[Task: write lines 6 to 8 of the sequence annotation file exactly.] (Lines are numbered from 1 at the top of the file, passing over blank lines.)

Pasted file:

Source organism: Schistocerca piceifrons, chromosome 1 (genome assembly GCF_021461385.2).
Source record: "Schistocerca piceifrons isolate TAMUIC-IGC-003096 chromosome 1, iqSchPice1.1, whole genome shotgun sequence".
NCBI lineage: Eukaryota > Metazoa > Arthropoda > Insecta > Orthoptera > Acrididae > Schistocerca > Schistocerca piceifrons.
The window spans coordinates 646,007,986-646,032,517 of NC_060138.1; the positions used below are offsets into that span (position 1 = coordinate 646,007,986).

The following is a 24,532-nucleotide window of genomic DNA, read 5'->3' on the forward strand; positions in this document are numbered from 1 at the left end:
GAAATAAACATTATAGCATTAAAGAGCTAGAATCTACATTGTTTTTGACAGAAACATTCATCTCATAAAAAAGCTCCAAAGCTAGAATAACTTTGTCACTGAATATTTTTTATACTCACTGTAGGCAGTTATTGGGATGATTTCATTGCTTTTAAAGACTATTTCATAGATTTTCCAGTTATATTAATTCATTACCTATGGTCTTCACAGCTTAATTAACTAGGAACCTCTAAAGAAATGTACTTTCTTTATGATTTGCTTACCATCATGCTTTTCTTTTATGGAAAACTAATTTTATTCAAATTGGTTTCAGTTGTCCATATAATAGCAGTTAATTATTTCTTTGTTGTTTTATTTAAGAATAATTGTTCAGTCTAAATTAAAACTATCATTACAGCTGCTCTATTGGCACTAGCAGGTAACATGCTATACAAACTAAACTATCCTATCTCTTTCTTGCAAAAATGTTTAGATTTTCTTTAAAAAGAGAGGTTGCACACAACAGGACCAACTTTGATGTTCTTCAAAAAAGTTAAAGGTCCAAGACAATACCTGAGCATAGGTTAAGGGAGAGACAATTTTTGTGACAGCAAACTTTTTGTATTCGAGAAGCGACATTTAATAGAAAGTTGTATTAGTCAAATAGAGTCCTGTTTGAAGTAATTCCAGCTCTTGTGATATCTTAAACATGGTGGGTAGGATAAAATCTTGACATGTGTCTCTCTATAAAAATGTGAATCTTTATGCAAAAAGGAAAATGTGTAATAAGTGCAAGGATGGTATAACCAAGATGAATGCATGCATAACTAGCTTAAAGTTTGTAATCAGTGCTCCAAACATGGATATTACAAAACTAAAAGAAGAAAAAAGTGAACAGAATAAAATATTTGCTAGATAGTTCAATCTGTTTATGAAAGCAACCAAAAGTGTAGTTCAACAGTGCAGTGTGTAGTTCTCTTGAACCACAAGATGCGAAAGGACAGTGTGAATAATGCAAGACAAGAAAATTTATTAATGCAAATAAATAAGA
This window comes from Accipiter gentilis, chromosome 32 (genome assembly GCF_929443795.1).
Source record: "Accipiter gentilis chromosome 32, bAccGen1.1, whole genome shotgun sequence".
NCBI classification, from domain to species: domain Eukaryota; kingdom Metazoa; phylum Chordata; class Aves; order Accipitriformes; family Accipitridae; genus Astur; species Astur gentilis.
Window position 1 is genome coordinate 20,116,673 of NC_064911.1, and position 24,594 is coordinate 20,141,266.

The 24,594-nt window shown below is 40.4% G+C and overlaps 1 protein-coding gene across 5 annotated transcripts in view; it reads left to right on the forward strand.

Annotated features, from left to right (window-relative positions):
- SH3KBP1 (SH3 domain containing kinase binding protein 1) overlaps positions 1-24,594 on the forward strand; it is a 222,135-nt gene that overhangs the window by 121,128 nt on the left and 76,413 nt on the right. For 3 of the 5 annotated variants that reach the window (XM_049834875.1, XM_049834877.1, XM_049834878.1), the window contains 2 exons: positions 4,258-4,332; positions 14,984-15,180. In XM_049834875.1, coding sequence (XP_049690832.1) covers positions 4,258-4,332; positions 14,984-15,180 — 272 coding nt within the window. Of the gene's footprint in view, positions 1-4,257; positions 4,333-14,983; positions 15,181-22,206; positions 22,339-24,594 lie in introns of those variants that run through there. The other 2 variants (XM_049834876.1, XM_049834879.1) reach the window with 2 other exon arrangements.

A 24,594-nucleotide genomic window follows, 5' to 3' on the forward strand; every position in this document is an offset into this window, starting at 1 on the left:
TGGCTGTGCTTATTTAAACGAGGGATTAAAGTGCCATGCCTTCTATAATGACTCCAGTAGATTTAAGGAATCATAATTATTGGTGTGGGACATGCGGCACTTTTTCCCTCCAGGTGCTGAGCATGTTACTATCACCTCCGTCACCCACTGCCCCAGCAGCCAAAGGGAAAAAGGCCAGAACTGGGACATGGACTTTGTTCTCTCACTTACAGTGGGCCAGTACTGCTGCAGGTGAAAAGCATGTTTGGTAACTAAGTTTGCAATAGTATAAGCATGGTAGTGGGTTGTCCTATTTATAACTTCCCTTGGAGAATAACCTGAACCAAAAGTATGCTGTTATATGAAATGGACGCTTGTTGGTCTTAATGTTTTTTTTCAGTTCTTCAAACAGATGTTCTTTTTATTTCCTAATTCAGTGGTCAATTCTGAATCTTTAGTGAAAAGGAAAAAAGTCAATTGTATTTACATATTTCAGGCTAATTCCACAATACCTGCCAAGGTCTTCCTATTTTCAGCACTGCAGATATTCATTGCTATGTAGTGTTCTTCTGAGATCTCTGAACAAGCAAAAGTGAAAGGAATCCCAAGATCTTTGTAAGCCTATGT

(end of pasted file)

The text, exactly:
GAAATAAACATTATAGCATTAAAGAGCTAGAATCTACATTGTTTTTGACAGAAACATTCATCTCATAAAAAAGCTCCAAAGCTAGAATAACTTTGTCACTGAATATTTTTTATACTCACTGTAGGCAGTTATTGGGATGATTTCATTGCTTTTAAAGACTATTTCATAGATTTTCCAGTTATATTAATTCATTACCTATGGTCTTCACAGCTTAATTAACTAGGAACCTCTAAAGAAATGTACTTTCTTTATGATTTGCTTACCATCATGCTTTTCTTTTATGGAAAACTAATTTTATTCAAATTGGTTTCAGTTGTCCATATAATAGCAGTTAATTATTTCTTTGTTGTTTTATTTAAGAATAATTGTTCAGTCTAAATTAAAACTATCATTACAGCTGCTCTATTGGCACTAGCAGGTAACATGCTATACAAACTAAACTATCCTATCTCTTTCTTGCAAAAATGTTTAGATTTTCTTTAAAAAGAGAGGTTGCACACAACAGGACCAACTTTGATGTTCTTCAAAAAAGTTAAAGGTCCAAGACAATACCTGAGCATAGGTTAAGGGAGAGACAATTTTTGTGACAGCAAACTTTTTGTATTCGAGAAGCGACATTTAATAGAAAGTTGTATTAGTCAAATAGAGTCCTGTTTGAAGTAATTCCAGCTCTTGTGATATCTTAAACATGGTGGGTAGGATAAAATCTTGACATGTGTCTCTCTATAAAAATGTGAATCTTTATGCAAAAAGGAAAATGTGTAATAAGTGCAAGGATGGTATAACCAAGATGAATGCATGCATAACTAGCTTAAAGTTTGTAATCAGTGCTCCAAACATGGATATTACAAAACTAAAAGAAGAAAAAAGTGAACAGAATAAAATATTTGCTAGATAGTTCAATCTGTTTATGAAAGCAACCAAAAGTGTAGTTCAACAGTGCAGTGTGTAGTTCTCTTGAACCACAAGATGCGAAAGGACAGTGTGAATAATGCAAGACAAGAAAATTTATTAATGCAAATAAATAAGA
This window comes from Accipiter gentilis, chromosome 32 (genome assembly GCF_929443795.1).
Source record: "Accipiter gentilis chromosome 32, bAccGen1.1, whole genome shotgun sequence".